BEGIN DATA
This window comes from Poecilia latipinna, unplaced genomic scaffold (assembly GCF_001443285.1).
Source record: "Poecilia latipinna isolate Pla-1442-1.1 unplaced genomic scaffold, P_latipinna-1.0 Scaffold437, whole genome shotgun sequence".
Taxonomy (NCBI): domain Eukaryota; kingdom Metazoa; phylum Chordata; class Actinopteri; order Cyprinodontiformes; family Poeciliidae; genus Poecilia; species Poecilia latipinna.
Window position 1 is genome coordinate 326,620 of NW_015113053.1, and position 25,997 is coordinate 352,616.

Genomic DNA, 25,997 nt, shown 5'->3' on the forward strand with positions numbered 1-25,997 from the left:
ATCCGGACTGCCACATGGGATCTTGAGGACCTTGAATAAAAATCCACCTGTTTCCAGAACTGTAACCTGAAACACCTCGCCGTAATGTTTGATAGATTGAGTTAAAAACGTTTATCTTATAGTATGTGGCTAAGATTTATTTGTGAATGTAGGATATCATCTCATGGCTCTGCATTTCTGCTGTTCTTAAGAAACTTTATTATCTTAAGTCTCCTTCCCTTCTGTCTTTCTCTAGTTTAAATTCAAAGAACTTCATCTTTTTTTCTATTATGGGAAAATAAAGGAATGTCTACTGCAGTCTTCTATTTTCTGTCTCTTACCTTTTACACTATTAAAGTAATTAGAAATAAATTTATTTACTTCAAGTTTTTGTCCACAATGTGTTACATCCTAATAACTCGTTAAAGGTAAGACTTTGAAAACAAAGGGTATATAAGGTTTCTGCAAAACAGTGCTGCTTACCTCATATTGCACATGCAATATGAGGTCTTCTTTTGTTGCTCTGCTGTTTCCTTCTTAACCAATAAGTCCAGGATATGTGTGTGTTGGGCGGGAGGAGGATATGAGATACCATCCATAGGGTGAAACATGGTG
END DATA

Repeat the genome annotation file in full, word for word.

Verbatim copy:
This window comes from Poecilia latipinna, unplaced genomic scaffold (assembly GCF_001443285.1).
Source record: "Poecilia latipinna isolate Pla-1442-1.1 unplaced genomic scaffold, P_latipinna-1.0 Scaffold437, whole genome shotgun sequence".
Taxonomy (NCBI): domain Eukaryota; kingdom Metazoa; phylum Chordata; class Actinopteri; order Cyprinodontiformes; family Poeciliidae; genus Poecilia; species Poecilia latipinna.
Window position 1 is genome coordinate 326,620 of NW_015113053.1, and position 25,997 is coordinate 352,616.

Genomic DNA, 25,997 nt, shown 5'->3' on the forward strand with positions numbered 1-25,997 from the left:
ATCCGGACTGCCACATGGGATCTTGAGGACCTTGAATAAAAATCCACCTGTTTCCAGAACTGTAACCTGAAACACCTCGCCGTAATGTTTGATAGATTGAGTTAAAAACGTTTATCTTATAGTATGTGGCTAAGATTTATTTGTGAATGTAGGATATCATCTCATGGCTCTGCATTTCTGCTGTTCTTAAGAAACTTTATTATCTTAAGTCTCCTTCCCTTCTGTCTTTCTCTAGTTTAAATTCAAAGAACTTCATCTTTTTTTCTATTATGGGAAAATAAAGGAATGTCTACTGCAGTCTTCTATTTTCTGTCTCTTACCTTTTACACTATTAAAGTAATTAGAAATAAATTTATTTACTTCAAGTTTTTGTCCACAATGTGTTACATCCTAATAACTCGTTAAAGGTAAGACTTTGAAAACAAAGGGTATATAAGGTTTCTGCAAAACAGTGCTGCTTACCTCATATTGCACATGCAATATGAGGTCTTCTTTTGTTGCTCTGCTGTTTCCTTCTTAACCAATAAGTCCAGGATATGTGTGTGTTGGGCGGGAGGAGGATATGAGATACCATCCATAGGGTGAAACATGGTG